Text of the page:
The key to using the ADC sampler is that it already does the reading and buffering for you, for a specific amount of time, automatically. You just need to process the data.

    I think I'm saying that correctly?
  • That's what I'm saying yes, but you don't need to sample 30s at once (that'd be a 30kB buffer - there's RAM to do that, but you can just have a couple of 1k buffers and swap them over).

    If I have a moment then I'll see if I can write some sample code for this...
  • Hi both, Thanks so much for this advice - Hugo if you did have time to write sample code for this it would be very useful! I could then test it out and feedback.
  • edited October 2016
    Try this.


    // Two buffers; whilst we are processing one, the sampler is filling the other
    buffer1 <- blob(2000);
    buffer2 <- blob(2000);

    // Count of samples over the threshold
    samples_over_count <- 0;

    // Filled buffer processing function; this is called every second (2000 byte buffers,
    // 1000 samples per second, 2 bytes per sample)
    function samplesReady(buffer, length) {
    // We're not really interested in the partial buffer when we stop,
    // so let's only look at full buffers
    if (length == 2000) {
    // Rewind to the start of the buffer
    buffer.seek(0);

    // Local count of number of samples over the threshold in this buffer
    // (it's a local for performance)
    local over=0;

    // Each reading as 16 bits, so two bytes per sample
    // Samples range from 0 to 65535, so 32767 is halfway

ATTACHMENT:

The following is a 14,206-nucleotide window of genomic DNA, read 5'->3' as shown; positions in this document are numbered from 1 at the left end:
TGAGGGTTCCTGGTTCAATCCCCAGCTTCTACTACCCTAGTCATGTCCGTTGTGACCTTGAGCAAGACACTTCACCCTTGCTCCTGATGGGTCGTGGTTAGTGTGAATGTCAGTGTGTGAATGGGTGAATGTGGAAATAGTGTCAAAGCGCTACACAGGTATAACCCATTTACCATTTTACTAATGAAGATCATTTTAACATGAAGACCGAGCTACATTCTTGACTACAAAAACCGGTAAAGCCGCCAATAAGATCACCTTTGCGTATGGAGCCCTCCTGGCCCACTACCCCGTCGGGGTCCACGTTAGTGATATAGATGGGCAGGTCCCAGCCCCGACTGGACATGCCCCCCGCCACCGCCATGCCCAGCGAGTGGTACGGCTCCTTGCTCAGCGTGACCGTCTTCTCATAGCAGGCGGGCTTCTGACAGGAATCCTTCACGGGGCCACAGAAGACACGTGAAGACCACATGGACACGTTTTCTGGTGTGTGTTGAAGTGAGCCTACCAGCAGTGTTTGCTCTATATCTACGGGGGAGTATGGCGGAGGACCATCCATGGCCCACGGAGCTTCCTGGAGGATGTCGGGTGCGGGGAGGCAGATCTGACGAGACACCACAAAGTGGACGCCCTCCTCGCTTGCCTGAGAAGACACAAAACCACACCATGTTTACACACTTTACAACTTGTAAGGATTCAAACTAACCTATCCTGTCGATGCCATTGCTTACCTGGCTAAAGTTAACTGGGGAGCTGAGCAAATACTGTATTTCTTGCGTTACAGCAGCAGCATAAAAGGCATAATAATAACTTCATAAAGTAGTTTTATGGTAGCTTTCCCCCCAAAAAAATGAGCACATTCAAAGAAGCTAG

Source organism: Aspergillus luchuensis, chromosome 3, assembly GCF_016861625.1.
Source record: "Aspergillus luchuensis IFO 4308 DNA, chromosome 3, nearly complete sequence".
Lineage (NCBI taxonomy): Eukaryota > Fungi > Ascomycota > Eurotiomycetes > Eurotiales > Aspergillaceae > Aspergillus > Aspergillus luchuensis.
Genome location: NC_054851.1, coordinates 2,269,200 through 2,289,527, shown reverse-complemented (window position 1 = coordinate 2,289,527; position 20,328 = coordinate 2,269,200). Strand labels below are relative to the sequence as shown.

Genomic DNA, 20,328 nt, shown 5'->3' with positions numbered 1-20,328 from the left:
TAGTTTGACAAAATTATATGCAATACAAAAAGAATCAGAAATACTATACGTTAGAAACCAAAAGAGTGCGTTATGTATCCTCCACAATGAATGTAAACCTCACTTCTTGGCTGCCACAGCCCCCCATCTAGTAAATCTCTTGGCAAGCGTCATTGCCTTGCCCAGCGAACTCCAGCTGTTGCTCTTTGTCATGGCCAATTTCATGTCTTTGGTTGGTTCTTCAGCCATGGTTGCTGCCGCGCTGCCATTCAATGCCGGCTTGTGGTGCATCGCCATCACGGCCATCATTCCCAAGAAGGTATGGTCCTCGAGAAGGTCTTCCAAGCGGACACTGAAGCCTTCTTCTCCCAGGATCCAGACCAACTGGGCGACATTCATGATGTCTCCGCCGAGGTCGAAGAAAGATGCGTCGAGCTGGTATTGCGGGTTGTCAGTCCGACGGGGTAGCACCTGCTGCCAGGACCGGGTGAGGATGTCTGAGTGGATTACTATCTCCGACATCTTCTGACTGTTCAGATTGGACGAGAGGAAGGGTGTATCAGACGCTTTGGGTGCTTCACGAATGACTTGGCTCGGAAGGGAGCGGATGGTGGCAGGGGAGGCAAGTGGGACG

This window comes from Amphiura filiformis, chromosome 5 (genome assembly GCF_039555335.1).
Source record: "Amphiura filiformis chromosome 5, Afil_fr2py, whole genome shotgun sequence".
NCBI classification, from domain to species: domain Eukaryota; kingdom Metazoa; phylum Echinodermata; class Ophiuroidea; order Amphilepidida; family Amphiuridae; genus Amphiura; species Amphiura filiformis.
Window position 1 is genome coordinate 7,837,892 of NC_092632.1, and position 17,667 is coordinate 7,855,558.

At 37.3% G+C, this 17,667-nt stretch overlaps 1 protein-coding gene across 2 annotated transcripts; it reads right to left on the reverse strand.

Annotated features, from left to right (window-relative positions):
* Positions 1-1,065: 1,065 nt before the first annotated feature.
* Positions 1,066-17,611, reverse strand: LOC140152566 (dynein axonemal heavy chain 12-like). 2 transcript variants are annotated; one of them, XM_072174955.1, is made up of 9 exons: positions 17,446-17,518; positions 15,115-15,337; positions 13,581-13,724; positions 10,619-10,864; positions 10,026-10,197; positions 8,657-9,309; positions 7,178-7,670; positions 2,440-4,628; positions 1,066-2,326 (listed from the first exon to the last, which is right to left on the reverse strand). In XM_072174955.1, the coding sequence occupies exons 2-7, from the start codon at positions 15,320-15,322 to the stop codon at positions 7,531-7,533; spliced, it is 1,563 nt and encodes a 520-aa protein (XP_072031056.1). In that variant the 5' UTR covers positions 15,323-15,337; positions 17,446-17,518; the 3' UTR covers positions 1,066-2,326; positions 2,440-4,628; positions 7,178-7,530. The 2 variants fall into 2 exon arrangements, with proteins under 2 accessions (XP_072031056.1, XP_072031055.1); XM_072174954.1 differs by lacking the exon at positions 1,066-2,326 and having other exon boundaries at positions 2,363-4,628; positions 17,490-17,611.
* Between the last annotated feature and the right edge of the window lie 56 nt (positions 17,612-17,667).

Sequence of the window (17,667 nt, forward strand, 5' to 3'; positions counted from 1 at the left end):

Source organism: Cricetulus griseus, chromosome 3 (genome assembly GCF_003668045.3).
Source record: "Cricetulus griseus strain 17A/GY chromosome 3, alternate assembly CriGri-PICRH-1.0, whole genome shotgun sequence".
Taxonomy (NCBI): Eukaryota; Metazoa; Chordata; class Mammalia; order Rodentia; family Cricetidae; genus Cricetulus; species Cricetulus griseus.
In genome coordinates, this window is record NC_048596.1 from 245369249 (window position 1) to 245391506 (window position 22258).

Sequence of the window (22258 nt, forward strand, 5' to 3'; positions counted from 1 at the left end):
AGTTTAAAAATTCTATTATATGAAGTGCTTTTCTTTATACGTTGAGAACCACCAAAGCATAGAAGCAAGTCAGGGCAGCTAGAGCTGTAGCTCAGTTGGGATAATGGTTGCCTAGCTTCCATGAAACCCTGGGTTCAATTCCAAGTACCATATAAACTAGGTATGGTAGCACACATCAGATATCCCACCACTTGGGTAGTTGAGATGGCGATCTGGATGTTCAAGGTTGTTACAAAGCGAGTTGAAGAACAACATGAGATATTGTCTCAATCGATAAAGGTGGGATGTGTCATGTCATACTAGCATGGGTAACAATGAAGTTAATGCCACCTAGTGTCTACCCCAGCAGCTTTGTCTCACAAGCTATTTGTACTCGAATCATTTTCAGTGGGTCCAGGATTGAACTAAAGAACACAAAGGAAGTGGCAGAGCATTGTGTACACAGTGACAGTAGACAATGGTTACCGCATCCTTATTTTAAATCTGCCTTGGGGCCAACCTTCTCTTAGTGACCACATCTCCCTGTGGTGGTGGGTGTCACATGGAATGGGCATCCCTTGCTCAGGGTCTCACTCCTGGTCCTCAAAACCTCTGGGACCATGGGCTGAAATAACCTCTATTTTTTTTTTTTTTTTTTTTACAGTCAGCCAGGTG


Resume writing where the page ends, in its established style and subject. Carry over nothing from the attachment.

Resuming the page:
for(local a=0; a<length; a+=2) if (buffer.readn('w') > 32767) over++;

    // Add to the global total
    samples_over_count += over;
    }
    }

    // This function zeros the count & starts the sampler. In 30s, it'll stop the sampler
    // and call the callback function you passed in with the count of samples over the
    // threshold in that period (out of 30,000, ie 15,000 would be 50%)
    function samplefor30s(result_callback) {
    // Reset total
    samples_over_count = 0;

    // Sample pin 1 at 1kHz
    hardware.sampler.configure(hardware.pin1, 1000, [buffer1, buffer2], samplesReady);
    hardware.sampler.start();
    imp.wakeup(30, function() {
    hardware.sampler.stop();
    result_callback(samples_over_count);
    })
    }

    // We'll call this when the 30s is up
    function completed(result) {
    server.log("Out of 30000 samples, we saw "+result+" high, a percentage of "+(100.0*(result/30000.0))+"%")

    // Start another period
    samplefor30s(completed);
    }

    // Kick off 30s monitoring; it will keep going in the background
    samplefor30s(completed);


    The nice thing here is that this completely runs in the background; it takes about 50ms every second to process the full buffer (this can be brought down to about 20ms very easily but I kept it simple for clarity).

    I didn't have a dust sensor or anything to try this with, but let me know if it seems to work for you!
  • Thanks for the sample code Hugo - I'm testing it out today and will let you know how it works.
  • One other thing - the sensor has to be powered from 5v, and has a 4.5v output. I would put at least a 10k resistor in series with the pin1 input on the imp as the imp is max 3.3v and though this will be clamped by the ESD diodes, you want to reduce the current as much as possible.